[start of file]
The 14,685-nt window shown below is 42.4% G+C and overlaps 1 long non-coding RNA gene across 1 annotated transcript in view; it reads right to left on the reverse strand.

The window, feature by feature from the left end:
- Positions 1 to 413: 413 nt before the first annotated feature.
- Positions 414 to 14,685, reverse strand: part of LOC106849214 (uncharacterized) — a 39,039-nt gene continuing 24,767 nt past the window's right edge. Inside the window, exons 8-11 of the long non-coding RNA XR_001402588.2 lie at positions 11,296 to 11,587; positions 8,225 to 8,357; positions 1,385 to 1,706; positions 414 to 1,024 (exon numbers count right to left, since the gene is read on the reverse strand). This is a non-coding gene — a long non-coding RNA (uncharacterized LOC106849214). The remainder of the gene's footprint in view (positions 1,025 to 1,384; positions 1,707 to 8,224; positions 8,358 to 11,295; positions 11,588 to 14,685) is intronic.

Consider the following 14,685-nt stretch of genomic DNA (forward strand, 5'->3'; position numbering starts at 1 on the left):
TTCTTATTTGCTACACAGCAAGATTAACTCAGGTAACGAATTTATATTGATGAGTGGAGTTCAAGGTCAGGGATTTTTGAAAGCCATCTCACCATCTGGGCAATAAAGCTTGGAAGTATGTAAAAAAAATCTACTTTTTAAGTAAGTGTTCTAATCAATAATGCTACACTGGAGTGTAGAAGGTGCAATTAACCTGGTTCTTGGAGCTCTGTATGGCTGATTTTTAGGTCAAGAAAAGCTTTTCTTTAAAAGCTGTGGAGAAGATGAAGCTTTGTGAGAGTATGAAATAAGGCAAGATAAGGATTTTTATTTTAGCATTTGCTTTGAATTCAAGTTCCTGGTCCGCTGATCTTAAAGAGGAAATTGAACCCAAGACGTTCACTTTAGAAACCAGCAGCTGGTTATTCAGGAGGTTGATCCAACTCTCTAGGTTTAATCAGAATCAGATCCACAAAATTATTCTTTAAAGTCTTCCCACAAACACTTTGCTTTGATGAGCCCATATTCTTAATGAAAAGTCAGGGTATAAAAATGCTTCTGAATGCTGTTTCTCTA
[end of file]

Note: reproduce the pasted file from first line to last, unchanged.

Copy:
The 14,685-nt window shown below is 42.4% G+C and overlaps 1 long non-coding RNA gene across 1 annotated transcript in view; it reads right to left on the reverse strand.

The window, feature by feature from the left end:
- Positions 1 to 413: 413 nt before the first annotated feature.
- Positions 414 to 14,685, reverse strand: part of LOC106849214 (uncharacterized) — a 39,039-nt gene continuing 24,767 nt past the window's right edge. Inside the window, exons 8-11 of the long non-coding RNA XR_001402588.2 lie at positions 11,296 to 11,587; positions 8,225 to 8,357; positions 1,385 to 1,706; positions 414 to 1,024 (exon numbers count right to left, since the gene is read on the reverse strand). This is a non-coding gene — a long non-coding RNA (uncharacterized LOC106849214). The remainder of the gene's footprint in view (positions 1,025 to 1,384; positions 1,707 to 8,224; positions 8,358 to 11,295; positions 11,588 to 14,685) is intronic.

Consider the following 14,685-nt stretch of genomic DNA (forward strand, 5'->3'; position numbering starts at 1 on the left):
TTCTTATTTGCTACACAGCAAGATTAACTCAGGTAACGAATTTATATTGATGAGTGGAGTTCAAGGTCAGGGATTTTTGAAAGCCATCTCACCATCTGGGCAATAAAGCTTGGAAGTATGTAAAAAAAATCTACTTTTTAAGTAAGTGTTCTAATCAATAATGCTACACTGGAGTGTAGAAGGTGCAATTAACCTGGTTCTTGGAGCTCTGTATGGCTGATTTTTAGGTCAAGAAAAGCTTTTCTTTAAAAGCTGTGGAGAAGATGAAGCTTTGTGAGAGTATGAAATAAGGCAAGATAAGGATTTTTATTTTAGCATTTGCTTTGAATTCAAGTTCCTGGTCCGCTGATCTTAAAGAGGAAATTGAACCCAAGACGTTCACTTTAGAAACCAGCAGCTGGTTATTCAGGAGGTTGATCCAACTCTCTAGGTTTAATCAGAATCAGATCCACAAAATTATTCTTTAAAGTCTTCCCACAAACACTTTGCTTTGATGAGCCCATATTCTTAATGAAAAGTCAGGGTATAAAAATGCTTCTGAATGCTGTTTCTCTA